Working environment is changing fast. We are getting disconnected from files in our digital life. Our everyday workflows are getting distributed, mobile, disconnected from desktops and… files. We want to get access to data and not to files. To make this process successful, we need to think how to remove frictions. When you go to engineering school, you learn about importance of frictions. But software is different. Especially these days. Frictions can slow down the process of software adoption.

What is my conclusion? Engineering and manufacturing is slow changing environment. Engineers are conservative and design minded. Therefore, many PLM tools failed to become a favorite engineering data management and collaboration tool. Large teams accepted PDM tools because they had no choice. I believe, the future won’t belong to files. We are going to see more data-driven environment around us. To establish such environment is one of the main challenges for PLM companies today. To make it happen, PLM vendors must think how to remove frictions between users and PLM tools. Just my thoughts…

Best, Oleg

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PLM: from sync to link

by Oleg on October 17, 2014 · 6 comments

plm-data-link-sync

Data has an important place in our life. Shopping lists, calendars, emails, websites, family photos, trip videos, documents, etc. We want our data to be well organized and easy to find. Marketing folks like to use the term – data at your fingertips. However, the reality is just opposite. Data is messy. We store it in multiple places, we forget names of documents and we can hardly control it.

Everything I said above applies to manufacturing companies too. But, it gets even more complicated. Departments, contractors, suppliers, multiple locations and multiple systems. So, data lives in silos – databases, network drives, databases, multiple enterprise systems. In my article – PLM One Big Silo, I’ve been talking about organizational and application silos. The data landscape in every manufacturing company is very complex. Software vendors are trying to crush silos by introducing large platforms that can help to integrate and connect information. It takes time and huge cost to implement such system in a real world organization. Which makes it almost a dream for many companies.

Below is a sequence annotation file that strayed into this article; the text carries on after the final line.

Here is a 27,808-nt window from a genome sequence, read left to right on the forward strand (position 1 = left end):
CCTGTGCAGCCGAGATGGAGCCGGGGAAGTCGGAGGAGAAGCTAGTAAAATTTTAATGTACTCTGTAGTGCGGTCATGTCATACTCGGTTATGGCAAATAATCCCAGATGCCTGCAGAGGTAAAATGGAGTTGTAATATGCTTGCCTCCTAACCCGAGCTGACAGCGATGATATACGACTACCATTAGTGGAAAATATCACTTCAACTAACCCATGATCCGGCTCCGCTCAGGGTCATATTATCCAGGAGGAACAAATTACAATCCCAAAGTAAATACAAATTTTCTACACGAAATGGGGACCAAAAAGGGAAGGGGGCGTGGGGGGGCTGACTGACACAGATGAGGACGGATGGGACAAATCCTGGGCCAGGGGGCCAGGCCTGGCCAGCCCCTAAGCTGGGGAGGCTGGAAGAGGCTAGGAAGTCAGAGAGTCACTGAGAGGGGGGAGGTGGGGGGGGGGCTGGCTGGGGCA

In my view, openness will play a key role in the ability of system to integrate and interconnect. It will help to get access to information across the silos and it leads to one of the key problem of data sharing and identity. To manage data in silos is a complex tasks. It takes time to organize data, to figure out how to interconnect data, organize data reporting and to support data consistency. I covered it more in my PLM implementations: nuts and bolts of data silos article.

Joe Barkai’s article Design Reuse: Reusing vs. Cloning and Owning speaks about the problem of data re-use. In my view, data reuse problem is real and connected directly to the issue of data silos. I liked the following passage from Joe’s article: